Rumer-Loudin, Inc.

Which Home Improvements Pay Back?

Recouping your remodeling investment may be your goal when you sell your house. But when it comes to resale value, all home improvements are not created equal.

As a rule, kitchen remodeling projects and bathroom additions almost always pay back 90 percent or more of their costs. However, finishing a basement usually pays back less than 50 percent. Other improvements fall somewhere in between.

Consider these payback estimates for the most typical home improvement projects:

ProjectCostAverage Payback
Add a new heating or air conditioning system$2,000 – $4,500100% fore heating; 75% for air conditioning
Minor kitchen remodeling$2,000 – $8,50094 – 102%
Major kitchen remodeling$9,000 – $25,00090%
Add a bathroom$5,000 – $12,00092%
Add a family room$30,00086%
Remodel a bathroom$8,50077%
Add a fireplace$1,500 – $3,00075%
Build a deck$6,00073%
Remodel a home office$8,00069%
Replace windows$6,00068 – 74%
Build a pool$10,000 and up44%
Install or upgrade landscaping$1,500 – $15,00030 – 60%
Finish basement$3,000 – $7,00015%

Understanding Payback Value

Payback value depends heavily on the real estate market and prevailing property values. If the market is slow, expect to see less payback than you would in a fast market. Also, consider the neighborhood: If you remodel your house to twice the size of the other homes on the block, it is unlikely that you will be able to sell at double the price. Issues that can influence payback value include:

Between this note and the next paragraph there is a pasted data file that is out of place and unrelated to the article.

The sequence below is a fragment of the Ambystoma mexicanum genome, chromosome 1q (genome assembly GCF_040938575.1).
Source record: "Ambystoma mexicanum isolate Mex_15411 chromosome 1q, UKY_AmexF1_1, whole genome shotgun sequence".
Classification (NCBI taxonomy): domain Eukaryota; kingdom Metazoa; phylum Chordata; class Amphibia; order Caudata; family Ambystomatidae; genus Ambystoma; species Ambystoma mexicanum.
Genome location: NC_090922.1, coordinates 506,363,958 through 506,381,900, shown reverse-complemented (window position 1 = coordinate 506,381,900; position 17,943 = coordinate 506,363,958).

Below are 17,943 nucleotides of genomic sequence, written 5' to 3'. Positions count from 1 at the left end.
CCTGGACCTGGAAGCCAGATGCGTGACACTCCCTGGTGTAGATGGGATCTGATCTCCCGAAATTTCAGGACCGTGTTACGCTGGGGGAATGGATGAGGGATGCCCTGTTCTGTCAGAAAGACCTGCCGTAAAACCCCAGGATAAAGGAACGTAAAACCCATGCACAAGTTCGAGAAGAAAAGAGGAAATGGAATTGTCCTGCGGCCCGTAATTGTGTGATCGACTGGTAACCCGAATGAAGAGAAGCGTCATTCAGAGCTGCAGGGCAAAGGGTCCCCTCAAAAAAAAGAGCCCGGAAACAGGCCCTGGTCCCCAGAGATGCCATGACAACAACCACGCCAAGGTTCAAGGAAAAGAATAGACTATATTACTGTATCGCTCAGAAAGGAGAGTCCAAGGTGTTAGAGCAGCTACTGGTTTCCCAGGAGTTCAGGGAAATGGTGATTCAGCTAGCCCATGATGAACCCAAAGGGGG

• Type of Improvement – Kitchen and bathroom remodeling projects consistently return the most in resale value and almost always help sell a house. Converting a basement into a family room yields the smallest return on the investment.
  • Scope of Improvement – Projects can be large or small. Sometimes, the cumulative effect of small projects can pay back more in resale value than that of larger projects. Small projects tend to be cosmetic in nature: fresh paint, new doors, garden windows, and ceiling fans. Large improvements involve adding or upgrading living space.
  • Desirability – Today’s fad may be tomorrow’s standard. Backyard decks, for example, were difficult to find 30 years ago; now they are common. Decks may not have paid back very much in resale value decades ago, but as decks have become more desirable, their resale value has increased.
  • Cost – The price of home improvements fluctuates depending on economic conditions and region. If remodeling costs are particularly high in your area (or home sale prices are particularly low), you may not recoup as much on your investment as you would if costs were in sync with sales prices.

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